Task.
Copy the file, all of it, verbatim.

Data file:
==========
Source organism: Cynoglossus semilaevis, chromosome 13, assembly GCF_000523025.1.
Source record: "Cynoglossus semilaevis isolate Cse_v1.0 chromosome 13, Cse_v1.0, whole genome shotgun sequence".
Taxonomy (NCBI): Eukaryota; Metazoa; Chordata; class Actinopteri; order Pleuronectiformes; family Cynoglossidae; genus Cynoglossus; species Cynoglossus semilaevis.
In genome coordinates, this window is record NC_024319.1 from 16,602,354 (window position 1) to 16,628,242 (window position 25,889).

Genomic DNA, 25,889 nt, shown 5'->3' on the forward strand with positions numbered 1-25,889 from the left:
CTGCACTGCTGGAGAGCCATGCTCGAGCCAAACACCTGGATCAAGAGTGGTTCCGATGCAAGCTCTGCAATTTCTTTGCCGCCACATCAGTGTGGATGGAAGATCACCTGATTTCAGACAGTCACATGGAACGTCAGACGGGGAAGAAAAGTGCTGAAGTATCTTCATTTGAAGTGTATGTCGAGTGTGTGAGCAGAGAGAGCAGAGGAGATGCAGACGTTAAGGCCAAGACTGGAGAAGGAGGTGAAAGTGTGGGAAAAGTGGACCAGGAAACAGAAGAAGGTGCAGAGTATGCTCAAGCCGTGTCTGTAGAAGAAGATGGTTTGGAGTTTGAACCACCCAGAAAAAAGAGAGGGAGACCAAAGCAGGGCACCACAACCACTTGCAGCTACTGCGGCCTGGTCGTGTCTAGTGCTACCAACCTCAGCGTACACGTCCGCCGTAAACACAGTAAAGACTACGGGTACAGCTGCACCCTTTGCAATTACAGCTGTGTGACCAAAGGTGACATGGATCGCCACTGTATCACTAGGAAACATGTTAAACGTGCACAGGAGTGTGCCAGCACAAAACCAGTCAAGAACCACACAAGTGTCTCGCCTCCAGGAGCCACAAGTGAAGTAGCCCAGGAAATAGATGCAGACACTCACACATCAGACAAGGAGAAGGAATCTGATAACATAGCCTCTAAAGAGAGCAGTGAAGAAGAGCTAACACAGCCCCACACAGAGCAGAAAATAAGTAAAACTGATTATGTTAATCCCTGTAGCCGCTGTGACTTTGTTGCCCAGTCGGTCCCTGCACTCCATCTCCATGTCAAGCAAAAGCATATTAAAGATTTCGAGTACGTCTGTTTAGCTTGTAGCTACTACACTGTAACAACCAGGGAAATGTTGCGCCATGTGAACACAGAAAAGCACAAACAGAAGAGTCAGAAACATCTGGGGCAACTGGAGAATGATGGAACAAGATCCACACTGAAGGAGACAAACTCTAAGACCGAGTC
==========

Source organism: Cynoglossus semilaevis, chromosome 13, assembly GCF_000523025.1.
Source record: "Cynoglossus semilaevis isolate Cse_v1.0 chromosome 13, Cse_v1.0, whole genome shotgun sequence".
Taxonomy (NCBI): Eukaryota; Metazoa; Chordata; class Actinopteri; order Pleuronectiformes; family Cynoglossidae; genus Cynoglossus; species Cynoglossus semilaevis.
In genome coordinates, this window is record NC_024319.1 from 16,602,354 (window position 1) to 16,628,242 (window position 25,889).

Genomic DNA, 25,889 nt, shown 5'->3' on the forward strand with positions numbered 1-25,889 from the left:
CTGCACTGCTGGAGAGCCATGCTCGAGCCAAACACCTGGATCAAGAGTGGTTCCGATGCAAGCTCTGCAATTTCTTTGCCGCCACATCAGTGTGGATGGAAGATCACCTGATTTCAGACAGTCACATGGAACGTCAGACGGGGAAGAAAAGTGCTGAAGTATCTTCATTTGAAGTGTATGTCGAGTGTGTGAGCAGAGAGAGCAGAGGAGATGCAGACGTTAAGGCCAAGACTGGAGAAGGAGGTGAAAGTGTGGGAAAAGTGGACCAGGAAACAGAAGAAGGTGCAGAGTATGCTCAAGCCGTGTCTGTAGAAGAAGATGGTTTGGAGTTTGAACCACCCAGAAAAAAGAGAGGGAGACCAAAGCAGGGCACCACAACCACTTGCAGCTACTGCGGCCTGGTCGTGTCTAGTGCTACCAACCTCAGCGTACACGTCCGCCGTAAACACAGTAAAGACTACGGGTACAGCTGCACCCTTTGCAATTACAGCTGTGTGACCAAAGGTGACATGGATCGCCACTGTATCACTAGGAAACATGTTAAACGTGCACAGGAGTGTGCCAGCACAAAACCAGTCAAGAACCACACAAGTGTCTCGCCTCCAGGAGCCACAAGTGAAGTAGCCCAGGAAATAGATGCAGACACTCACACATCAGACAAGGAGAAGGAATCTGATAACATAGCCTCTAAAGAGAGCAGTGAAGAAGAGCTAACACAGCCCCACACAGAGCAGAAAATAAGTAAAACTGATTATGTTAATCCCTGTAGCCGCTGTGACTTTGTTGCCCAGTCGGTCCCTGCACTCCATCTCCATGTCAAGCAAAAGCATATTAAAGATTTCGAGTACGTCTGTTTAGCTTGTAGCTACTACACTGTAACAACCAGGGAAATGTTGCGCCATGTGAACACAGAAAAGCACAAACAGAAGAGTCAGAAACATCTGGGGCAACTGGAGAATGATGGAACAAGATCCACACTGAAGGAGACAAACTCTAAGACCGAGTC